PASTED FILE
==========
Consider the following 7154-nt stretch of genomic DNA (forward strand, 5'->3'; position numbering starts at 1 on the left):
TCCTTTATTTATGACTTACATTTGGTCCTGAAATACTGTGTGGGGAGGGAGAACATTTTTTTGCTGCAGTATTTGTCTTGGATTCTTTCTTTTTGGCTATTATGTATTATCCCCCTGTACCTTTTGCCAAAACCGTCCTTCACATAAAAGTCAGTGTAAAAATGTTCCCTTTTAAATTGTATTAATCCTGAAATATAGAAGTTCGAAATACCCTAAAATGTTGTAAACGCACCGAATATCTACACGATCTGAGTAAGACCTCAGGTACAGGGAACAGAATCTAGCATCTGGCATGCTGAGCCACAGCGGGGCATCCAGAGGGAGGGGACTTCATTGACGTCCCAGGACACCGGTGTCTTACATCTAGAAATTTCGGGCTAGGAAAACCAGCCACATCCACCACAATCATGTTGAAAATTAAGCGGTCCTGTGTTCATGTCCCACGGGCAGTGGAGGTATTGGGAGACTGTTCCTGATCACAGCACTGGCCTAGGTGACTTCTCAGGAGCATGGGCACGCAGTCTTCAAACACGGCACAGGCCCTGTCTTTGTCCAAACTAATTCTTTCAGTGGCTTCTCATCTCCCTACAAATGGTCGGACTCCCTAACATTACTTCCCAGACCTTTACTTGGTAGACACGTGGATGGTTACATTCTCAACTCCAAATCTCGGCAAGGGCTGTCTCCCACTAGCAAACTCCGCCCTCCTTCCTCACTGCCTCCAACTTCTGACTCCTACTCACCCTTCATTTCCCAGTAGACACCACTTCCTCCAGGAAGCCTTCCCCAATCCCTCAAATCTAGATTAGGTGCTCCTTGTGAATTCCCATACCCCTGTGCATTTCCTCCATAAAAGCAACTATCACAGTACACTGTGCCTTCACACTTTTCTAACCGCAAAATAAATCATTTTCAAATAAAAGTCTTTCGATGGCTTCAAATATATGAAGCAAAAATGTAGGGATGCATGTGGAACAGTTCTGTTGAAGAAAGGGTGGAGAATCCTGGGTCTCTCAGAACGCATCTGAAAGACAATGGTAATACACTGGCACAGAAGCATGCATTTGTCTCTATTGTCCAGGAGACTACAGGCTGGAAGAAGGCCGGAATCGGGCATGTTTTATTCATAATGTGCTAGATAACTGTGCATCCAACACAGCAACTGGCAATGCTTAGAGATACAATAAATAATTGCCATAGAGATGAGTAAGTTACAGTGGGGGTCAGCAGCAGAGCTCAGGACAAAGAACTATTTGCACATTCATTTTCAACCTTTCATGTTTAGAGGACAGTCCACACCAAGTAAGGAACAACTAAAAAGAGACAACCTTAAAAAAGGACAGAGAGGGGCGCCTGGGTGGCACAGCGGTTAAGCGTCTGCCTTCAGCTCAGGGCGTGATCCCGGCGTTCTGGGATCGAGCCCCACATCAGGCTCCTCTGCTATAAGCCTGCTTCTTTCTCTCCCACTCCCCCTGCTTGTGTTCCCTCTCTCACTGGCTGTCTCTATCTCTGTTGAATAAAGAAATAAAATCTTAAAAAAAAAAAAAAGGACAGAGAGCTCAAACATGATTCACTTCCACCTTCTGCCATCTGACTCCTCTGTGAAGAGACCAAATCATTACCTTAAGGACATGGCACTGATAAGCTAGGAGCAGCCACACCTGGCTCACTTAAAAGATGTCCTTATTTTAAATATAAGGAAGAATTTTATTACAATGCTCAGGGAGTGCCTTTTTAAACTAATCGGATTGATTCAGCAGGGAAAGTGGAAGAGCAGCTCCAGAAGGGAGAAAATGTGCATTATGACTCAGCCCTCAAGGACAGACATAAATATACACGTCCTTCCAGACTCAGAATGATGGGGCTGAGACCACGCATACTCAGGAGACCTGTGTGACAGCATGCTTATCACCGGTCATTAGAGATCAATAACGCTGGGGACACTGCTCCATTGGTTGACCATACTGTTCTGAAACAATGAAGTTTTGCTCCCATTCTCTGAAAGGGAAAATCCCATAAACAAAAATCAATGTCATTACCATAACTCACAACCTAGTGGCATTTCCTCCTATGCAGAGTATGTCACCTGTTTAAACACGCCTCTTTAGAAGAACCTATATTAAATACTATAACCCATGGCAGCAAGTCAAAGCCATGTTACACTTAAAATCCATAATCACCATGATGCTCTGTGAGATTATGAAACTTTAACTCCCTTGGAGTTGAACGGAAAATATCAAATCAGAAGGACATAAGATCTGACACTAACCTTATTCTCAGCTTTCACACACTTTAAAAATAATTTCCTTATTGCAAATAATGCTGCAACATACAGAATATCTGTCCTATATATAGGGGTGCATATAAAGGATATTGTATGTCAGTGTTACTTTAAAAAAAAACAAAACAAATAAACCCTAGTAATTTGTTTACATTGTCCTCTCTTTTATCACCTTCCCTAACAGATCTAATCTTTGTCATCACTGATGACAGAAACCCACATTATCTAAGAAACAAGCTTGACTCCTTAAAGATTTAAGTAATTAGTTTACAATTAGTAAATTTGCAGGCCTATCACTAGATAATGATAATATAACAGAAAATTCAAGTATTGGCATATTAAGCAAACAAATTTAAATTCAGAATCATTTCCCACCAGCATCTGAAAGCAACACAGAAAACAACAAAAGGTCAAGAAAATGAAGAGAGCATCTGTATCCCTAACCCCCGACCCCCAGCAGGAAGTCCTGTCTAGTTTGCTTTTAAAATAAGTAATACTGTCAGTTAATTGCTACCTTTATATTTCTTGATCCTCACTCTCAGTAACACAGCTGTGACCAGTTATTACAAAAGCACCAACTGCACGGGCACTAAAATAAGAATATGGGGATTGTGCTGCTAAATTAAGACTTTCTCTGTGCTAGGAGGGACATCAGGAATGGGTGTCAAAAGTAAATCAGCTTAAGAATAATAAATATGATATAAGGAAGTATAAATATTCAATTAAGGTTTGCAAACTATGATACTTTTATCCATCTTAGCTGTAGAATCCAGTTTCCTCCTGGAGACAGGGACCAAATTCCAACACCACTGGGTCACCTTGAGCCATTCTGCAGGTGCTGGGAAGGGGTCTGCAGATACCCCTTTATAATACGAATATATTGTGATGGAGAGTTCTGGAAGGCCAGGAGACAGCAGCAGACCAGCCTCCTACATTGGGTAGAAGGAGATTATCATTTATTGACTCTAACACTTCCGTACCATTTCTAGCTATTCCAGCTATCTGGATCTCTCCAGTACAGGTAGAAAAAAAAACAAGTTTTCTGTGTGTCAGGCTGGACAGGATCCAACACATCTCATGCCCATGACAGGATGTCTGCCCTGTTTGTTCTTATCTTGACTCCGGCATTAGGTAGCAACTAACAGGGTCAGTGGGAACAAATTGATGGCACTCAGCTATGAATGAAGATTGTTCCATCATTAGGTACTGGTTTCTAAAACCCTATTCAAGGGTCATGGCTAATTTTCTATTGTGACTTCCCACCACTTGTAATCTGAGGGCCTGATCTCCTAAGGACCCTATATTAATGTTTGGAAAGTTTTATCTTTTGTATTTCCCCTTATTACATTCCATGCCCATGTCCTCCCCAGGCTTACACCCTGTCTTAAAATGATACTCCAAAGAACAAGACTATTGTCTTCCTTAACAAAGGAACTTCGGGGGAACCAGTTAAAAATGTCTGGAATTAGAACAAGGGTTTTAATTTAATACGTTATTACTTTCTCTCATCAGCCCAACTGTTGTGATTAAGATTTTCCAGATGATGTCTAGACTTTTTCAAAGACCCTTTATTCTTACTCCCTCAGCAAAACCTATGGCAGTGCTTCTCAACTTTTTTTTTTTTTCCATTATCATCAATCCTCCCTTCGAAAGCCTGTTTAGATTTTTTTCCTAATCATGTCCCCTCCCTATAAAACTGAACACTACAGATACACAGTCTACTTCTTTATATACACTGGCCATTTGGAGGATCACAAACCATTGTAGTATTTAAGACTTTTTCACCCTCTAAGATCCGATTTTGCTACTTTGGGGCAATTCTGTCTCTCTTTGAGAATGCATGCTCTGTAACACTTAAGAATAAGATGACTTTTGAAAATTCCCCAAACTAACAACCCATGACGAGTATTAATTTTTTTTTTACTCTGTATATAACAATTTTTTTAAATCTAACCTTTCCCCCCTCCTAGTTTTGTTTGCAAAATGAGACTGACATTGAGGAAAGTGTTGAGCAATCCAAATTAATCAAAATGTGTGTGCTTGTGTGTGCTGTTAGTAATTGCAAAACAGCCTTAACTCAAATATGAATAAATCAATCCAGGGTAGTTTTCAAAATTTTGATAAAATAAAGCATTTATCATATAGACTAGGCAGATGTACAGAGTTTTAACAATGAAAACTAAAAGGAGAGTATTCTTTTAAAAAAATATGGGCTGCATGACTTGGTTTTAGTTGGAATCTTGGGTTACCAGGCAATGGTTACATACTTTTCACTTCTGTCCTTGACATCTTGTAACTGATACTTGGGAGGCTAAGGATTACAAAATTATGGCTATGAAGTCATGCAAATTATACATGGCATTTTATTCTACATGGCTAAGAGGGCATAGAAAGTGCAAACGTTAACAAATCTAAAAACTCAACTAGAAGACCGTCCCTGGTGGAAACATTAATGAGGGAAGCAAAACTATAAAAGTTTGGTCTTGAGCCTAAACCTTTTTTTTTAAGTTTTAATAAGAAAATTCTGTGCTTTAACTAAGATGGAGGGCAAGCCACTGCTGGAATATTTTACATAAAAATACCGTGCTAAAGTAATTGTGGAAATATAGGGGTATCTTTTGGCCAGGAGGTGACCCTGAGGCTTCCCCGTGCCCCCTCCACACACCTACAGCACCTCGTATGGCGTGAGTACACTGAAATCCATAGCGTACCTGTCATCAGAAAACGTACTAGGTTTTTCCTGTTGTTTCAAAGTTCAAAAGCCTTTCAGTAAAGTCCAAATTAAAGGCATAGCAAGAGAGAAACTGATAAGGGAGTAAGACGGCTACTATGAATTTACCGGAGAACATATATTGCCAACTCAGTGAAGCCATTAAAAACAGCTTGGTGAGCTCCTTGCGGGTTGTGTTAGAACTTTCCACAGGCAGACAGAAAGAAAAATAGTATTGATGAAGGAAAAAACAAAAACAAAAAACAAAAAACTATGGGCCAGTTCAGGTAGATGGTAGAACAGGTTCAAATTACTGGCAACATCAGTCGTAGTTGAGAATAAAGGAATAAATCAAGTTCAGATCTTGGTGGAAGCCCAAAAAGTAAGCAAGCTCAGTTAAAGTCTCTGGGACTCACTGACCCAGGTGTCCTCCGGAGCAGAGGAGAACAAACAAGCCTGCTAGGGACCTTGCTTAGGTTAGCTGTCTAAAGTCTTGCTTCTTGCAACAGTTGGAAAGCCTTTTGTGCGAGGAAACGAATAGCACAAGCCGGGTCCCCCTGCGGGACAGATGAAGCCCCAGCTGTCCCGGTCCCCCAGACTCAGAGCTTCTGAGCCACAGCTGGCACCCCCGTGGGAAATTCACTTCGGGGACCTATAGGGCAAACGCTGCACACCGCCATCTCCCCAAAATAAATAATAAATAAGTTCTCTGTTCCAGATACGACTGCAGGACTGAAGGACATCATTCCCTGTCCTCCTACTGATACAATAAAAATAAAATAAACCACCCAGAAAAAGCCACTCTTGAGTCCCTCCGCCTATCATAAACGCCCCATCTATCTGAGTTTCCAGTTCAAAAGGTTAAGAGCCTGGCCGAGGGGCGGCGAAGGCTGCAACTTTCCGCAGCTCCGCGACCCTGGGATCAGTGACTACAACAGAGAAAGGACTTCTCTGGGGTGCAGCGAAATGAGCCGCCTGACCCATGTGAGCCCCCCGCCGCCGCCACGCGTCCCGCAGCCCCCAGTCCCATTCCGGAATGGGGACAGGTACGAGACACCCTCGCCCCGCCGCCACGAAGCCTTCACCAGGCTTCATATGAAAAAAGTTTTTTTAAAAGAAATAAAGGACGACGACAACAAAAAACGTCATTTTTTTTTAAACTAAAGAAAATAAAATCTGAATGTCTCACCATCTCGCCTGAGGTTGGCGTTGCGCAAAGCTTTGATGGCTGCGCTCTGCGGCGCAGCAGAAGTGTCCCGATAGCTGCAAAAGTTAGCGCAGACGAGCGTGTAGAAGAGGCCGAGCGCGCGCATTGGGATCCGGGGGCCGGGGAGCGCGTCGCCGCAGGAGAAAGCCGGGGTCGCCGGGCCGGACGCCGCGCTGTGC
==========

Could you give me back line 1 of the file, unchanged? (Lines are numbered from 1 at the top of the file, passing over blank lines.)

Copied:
Consider the following 7154-nt stretch of genomic DNA (forward strand, 5'->3'; position numbering starts at 1 on the left):